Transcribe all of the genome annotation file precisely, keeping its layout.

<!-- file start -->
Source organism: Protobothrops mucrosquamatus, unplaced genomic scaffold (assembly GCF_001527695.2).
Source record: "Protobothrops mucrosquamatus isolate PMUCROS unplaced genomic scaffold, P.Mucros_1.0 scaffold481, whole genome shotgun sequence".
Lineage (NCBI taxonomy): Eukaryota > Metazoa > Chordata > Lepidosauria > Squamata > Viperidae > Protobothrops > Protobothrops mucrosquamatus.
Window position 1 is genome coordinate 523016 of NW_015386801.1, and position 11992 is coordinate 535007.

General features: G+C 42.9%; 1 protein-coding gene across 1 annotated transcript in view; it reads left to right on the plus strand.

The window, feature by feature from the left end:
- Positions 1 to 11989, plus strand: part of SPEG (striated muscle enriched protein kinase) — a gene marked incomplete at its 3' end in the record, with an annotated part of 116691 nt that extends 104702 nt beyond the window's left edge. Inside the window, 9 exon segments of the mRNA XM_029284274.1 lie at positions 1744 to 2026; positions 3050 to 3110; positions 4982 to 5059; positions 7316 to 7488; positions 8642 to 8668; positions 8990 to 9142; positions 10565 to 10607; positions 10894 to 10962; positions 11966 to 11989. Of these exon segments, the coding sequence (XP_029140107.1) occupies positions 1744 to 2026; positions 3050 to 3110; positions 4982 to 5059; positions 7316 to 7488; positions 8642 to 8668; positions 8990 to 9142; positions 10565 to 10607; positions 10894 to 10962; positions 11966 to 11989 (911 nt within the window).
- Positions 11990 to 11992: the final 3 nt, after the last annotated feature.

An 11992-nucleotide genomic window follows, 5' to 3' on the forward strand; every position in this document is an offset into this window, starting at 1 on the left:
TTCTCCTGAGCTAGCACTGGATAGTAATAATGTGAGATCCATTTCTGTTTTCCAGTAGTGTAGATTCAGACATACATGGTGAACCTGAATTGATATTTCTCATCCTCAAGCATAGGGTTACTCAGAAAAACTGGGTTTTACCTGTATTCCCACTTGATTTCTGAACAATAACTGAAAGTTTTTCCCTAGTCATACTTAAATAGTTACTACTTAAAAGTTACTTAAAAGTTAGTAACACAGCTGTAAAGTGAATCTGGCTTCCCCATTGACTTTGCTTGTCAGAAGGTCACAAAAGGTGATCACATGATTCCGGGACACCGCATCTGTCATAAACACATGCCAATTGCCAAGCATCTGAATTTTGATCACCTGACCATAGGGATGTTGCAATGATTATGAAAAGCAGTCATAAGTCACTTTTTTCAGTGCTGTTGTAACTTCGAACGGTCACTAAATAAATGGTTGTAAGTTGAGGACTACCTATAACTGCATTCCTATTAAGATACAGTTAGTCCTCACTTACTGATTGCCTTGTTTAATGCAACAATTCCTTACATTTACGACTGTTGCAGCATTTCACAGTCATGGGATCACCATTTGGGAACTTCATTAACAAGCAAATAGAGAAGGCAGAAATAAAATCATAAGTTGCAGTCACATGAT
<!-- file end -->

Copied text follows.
Source organism: Protobothrops mucrosquamatus, unplaced genomic scaffold (assembly GCF_001527695.2).
Source record: "Protobothrops mucrosquamatus isolate PMUCROS unplaced genomic scaffold, P.Mucros_1.0 scaffold481, whole genome shotgun sequence".
Lineage (NCBI taxonomy): Eukaryota > Metazoa > Chordata > Lepidosauria > Squamata > Viperidae > Protobothrops > Protobothrops mucrosquamatus.
Window position 1 is genome coordinate 523016 of NW_015386801.1, and position 11992 is coordinate 535007.

General features: G+C 42.9%; 1 protein-coding gene across 1 annotated transcript in view; it reads left to right on the plus strand.

The window, feature by feature from the left end:
- Positions 1 to 11989, plus strand: part of SPEG (striated muscle enriched protein kinase) — a gene marked incomplete at its 3' end in the record, with an annotated part of 116691 nt that extends 104702 nt beyond the window's left edge. Inside the window, 9 exon segments of the mRNA XM_029284274.1 lie at positions 1744 to 2026; positions 3050 to 3110; positions 4982 to 5059; positions 7316 to 7488; positions 8642 to 8668; positions 8990 to 9142; positions 10565 to 10607; positions 10894 to 10962; positions 11966 to 11989. Of these exon segments, the coding sequence (XP_029140107.1) occupies positions 1744 to 2026; positions 3050 to 3110; positions 4982 to 5059; positions 7316 to 7488; positions 8642 to 8668; positions 8990 to 9142; positions 10565 to 10607; positions 10894 to 10962; positions 11966 to 11989 (911 nt within the window).
- Positions 11990 to 11992: the final 3 nt, after the last annotated feature.

An 11992-nucleotide genomic window follows, 5' to 3' on the forward strand; every position in this document is an offset into this window, starting at 1 on the left:
TTCTCCTGAGCTAGCACTGGATAGTAATAATGTGAGATCCATTTCTGTTTTCCAGTAGTGTAGATTCAGACATACATGGTGAACCTGAATTGATATTTCTCATCCTCAAGCATAGGGTTACTCAGAAAAACTGGGTTTTACCTGTATTCCCACTTGATTTCTGAACAATAACTGAAAGTTTTTCCCTAGTCATACTTAAATAGTTACTACTTAAAAGTTACTTAAAAGTTAGTAACACAGCTGTAAAGTGAATCTGGCTTCCCCATTGACTTTGCTTGTCAGAAGGTCACAAAAGGTGATCACATGATTCCGGGACACCGCATCTGTCATAAACACATGCCAATTGCCAAGCATCTGAATTTTGATCACCTGACCATAGGGATGTTGCAATGATTATGAAAAGCAGTCATAAGTCACTTTTTTCAGTGCTGTTGTAACTTCGAACGGTCACTAAATAAATGGTTGTAAGTTGAGGACTACCTATAACTGCATTCCTATTAAGATACAGTTAGTCCTCACTTACTGATTGCCTTGTTTAATGCAACAATTCCTTACATTTACGACTGTTGCAGCATTTCACAGTCATGGGATCACCATTTGGGAACTTCATTAACAAGCAAATAGAGAAGGCAGAAATAAAATCATAAGTTGCAGTCACATGAT